The wind/river conditions and the course setup made for some challenging strategic and tactical decisions.  Conventional wisdom (aka Barney’s “local knowledge”) would suggest that you should head left off of the start to get out of the swift current (especially as the tide was also flowing out) and then take advantage of the natural lift that occurs there by tacking up the airport shore.  However, as we sailed up the course prior to the first race, we noticed a clear tide/current line running north/south right along the edge of the narrow channel.  These tide/current lines are the patches of flat water where river debris tends to collect; they indicate that water is moving faster on one side of the line than the other, and the trick is to figure out which side is which.  We did a bit of testing, sailing west towards the airport and tracking our progress along the shoreline, and quickly realized that water in the channel close to the shore was moving south much faster than the water on the river or MD side of the tide/current line.  Over the course of the day we learned that getting to the left was important, but we also learned that getting too far left, or getting left too soon, could be deadly as one could be trapped in the swirling winds and lower velocity right under the shoreline as well as the faster moving current there.

Over the course of the four races, I saw other boats figure out this same general strategy, but also noticed that some made out quite well by playing the middle of the river.  In particular, Ron Buchanan won race #2 with a wonderful move up the middle of the river to take advantage of better pressure and pass the lead pack of 3 boats as they battled with one another (and generally moved south, rather than north) along the airport shoreline.  In the variable breeze, finding pressure was important in its own right, but especially important when you had to take that tack across the river (broadside to the current).  In fact, I’d argue that finding and staying in pressure was probably more important than playing shifts on a day like this.  Since it was impossible to nail the starboard layline from too far away, given the current and tide, the winning formula generally involved a pin end start and a center-left strategy that then moved you to the port layline corner as you got to the top of the course.  These conditions gave us all a chance to practice our pin-end starting strategies, and I saw Frank, Eric, Rick, and a few other boats make some brilliant port-tack starts over the course of the day.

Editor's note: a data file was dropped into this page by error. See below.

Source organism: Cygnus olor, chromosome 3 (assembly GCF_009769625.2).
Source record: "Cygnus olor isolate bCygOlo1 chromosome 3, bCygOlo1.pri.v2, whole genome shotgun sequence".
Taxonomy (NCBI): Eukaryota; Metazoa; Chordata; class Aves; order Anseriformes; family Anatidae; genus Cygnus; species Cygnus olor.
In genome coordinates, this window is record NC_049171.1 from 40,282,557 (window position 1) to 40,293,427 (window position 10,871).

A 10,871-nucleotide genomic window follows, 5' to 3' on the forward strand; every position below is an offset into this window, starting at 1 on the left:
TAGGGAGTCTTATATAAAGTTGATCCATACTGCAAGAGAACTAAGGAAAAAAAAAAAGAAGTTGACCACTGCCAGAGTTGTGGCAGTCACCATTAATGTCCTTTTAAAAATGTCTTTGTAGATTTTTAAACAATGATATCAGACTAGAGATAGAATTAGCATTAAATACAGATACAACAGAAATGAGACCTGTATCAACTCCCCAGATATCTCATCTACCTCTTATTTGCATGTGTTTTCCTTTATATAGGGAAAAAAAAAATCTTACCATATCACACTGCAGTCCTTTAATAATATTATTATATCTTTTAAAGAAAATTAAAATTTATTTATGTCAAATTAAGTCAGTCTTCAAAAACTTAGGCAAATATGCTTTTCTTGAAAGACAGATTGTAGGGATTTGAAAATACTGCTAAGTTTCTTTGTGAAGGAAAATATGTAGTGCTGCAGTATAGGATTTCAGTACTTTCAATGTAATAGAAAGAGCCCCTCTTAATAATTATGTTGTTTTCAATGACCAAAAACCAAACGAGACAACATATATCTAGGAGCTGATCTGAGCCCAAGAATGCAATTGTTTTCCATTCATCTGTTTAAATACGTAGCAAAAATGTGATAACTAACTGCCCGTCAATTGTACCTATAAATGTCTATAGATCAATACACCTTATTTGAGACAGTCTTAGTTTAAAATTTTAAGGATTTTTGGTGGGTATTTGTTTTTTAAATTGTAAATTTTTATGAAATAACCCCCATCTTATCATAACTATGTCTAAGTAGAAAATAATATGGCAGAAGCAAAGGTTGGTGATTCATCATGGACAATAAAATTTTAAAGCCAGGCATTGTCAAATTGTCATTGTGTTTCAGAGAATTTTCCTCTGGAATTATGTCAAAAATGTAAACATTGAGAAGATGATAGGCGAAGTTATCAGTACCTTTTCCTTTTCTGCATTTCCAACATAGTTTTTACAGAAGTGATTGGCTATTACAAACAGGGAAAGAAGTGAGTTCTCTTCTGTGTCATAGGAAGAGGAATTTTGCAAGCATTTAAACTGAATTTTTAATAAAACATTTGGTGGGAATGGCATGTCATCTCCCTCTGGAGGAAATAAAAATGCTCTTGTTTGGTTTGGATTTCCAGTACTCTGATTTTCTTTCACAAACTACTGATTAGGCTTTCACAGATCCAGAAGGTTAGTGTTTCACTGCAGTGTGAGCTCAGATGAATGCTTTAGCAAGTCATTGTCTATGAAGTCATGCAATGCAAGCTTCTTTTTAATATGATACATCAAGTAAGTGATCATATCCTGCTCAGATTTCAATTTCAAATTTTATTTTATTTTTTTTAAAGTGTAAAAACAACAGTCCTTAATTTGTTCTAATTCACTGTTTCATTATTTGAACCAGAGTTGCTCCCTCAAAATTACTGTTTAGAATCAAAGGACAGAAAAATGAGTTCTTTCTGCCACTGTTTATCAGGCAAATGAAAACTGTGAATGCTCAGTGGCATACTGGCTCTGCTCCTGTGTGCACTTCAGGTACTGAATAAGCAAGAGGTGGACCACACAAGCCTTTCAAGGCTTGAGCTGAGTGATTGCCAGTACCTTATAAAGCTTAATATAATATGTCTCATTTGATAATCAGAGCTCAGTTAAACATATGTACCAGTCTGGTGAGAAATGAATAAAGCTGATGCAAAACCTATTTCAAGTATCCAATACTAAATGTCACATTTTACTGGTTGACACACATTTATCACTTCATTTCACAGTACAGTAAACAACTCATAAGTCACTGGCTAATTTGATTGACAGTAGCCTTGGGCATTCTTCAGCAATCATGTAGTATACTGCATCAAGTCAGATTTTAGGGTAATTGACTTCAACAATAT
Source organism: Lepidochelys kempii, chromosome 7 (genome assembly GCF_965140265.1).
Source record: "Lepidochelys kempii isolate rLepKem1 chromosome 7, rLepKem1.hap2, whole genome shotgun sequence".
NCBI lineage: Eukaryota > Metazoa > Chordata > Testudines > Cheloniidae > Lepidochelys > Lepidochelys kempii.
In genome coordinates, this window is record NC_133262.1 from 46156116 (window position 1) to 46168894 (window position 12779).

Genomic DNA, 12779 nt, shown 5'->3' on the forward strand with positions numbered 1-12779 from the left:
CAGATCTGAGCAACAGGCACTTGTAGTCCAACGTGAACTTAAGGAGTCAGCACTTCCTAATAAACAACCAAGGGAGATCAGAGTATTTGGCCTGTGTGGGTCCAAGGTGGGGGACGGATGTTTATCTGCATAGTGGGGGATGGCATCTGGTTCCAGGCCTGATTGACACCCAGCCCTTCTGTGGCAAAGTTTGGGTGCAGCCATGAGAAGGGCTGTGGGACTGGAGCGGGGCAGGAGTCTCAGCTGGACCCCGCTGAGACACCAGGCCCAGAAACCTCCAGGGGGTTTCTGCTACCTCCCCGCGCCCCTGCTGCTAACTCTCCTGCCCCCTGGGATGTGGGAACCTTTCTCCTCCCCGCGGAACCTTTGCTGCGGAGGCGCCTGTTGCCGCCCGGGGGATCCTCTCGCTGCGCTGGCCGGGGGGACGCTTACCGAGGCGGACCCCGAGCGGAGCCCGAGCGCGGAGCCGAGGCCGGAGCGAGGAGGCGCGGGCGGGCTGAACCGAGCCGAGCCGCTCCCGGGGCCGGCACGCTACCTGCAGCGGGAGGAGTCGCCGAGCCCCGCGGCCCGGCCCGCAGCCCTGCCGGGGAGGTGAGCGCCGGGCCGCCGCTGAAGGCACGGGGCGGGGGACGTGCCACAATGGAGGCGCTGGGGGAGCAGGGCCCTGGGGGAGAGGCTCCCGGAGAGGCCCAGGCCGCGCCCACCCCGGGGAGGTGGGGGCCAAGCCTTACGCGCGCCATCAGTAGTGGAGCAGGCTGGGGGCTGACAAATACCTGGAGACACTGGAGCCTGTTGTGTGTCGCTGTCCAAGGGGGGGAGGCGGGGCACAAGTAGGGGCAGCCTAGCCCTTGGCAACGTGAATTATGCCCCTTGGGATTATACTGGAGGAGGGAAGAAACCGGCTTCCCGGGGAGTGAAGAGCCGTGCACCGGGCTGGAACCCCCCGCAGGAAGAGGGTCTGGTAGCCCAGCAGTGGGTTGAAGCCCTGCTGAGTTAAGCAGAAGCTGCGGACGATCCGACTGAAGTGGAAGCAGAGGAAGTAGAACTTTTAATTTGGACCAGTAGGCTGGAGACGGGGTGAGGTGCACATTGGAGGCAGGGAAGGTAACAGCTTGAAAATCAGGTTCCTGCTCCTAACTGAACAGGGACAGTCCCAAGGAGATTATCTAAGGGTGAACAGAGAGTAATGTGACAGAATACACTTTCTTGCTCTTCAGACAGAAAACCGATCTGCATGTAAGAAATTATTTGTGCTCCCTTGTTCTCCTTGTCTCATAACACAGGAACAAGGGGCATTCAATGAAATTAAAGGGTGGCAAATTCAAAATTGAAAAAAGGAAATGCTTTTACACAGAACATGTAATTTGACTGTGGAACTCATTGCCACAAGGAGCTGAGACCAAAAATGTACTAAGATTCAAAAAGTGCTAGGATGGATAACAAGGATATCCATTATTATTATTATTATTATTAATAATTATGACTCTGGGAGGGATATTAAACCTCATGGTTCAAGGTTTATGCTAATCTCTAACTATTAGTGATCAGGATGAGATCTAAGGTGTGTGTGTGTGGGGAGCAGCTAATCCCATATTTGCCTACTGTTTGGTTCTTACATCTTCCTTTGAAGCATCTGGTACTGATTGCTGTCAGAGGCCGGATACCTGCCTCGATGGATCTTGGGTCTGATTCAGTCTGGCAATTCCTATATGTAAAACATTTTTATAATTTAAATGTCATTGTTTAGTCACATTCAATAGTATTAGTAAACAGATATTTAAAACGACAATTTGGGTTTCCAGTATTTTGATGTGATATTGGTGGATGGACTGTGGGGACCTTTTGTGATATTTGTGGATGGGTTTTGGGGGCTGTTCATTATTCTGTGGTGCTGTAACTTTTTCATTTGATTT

Once you had mastered the start and the first windward leg, deciding when to jibe out into the river and which mark to round at the leeward gate became the next challenge.  The race committee did a nice job of adjusting the gate to account for the conditions, moving the mark on the MD shore side a bit farther upwind, making the choice between the two a tricky one (go to the upwind gate mark, or go to the one closer to what we thought was the favored side?).  The current also meant that we all made it to the gate far faster than expected, leading to some hurried takedowns and some crowded rounding as boats were pushed into the mark faster than expected.

After 4 great W2 races, we were all a bit tired and ready for the Saturday evening LLS party.  As noted above, we were also glad that Nabeel got us 4 races on Saturday given the windless conditions on Sunday.  This meant that Saturday’s results became final, with Rick Welch & team Sinistra in 1st place, Ron Buchanan on Deux Poissons et un Chat (sailing with Rose Gentile, Anne Jacob Tyree) in 2nd place, Eric Hakanson and team Ferris Bueller (sailing with Jack Field and John Kirscher) in 3rd place, Frank Gallagher on Resistance is Futile (sailing with Maryann Gallagher and Mladen Karcic) in 4th, and Jeff Storck on Ariel (with Bruce Heida and Becky Mach) in 5th.  These results also meant that Rick Welch and team Sinistra captured the PRSA President’s Cup Trophy, which is awarded to the boat with the lowest overall score among all fleets with more than 10 boats entered in the regatta.  Full results are available here.  Congratulations all around!

With a great President’s Cup in the books, we all look forward to the resumption of our regular Sunday fall series races next week.  I look forward to seeing you on the water (and don’t forget to bring something to grill at the post-race BBQ!).

Aaron Boesenecker
Fleet 50 Secretary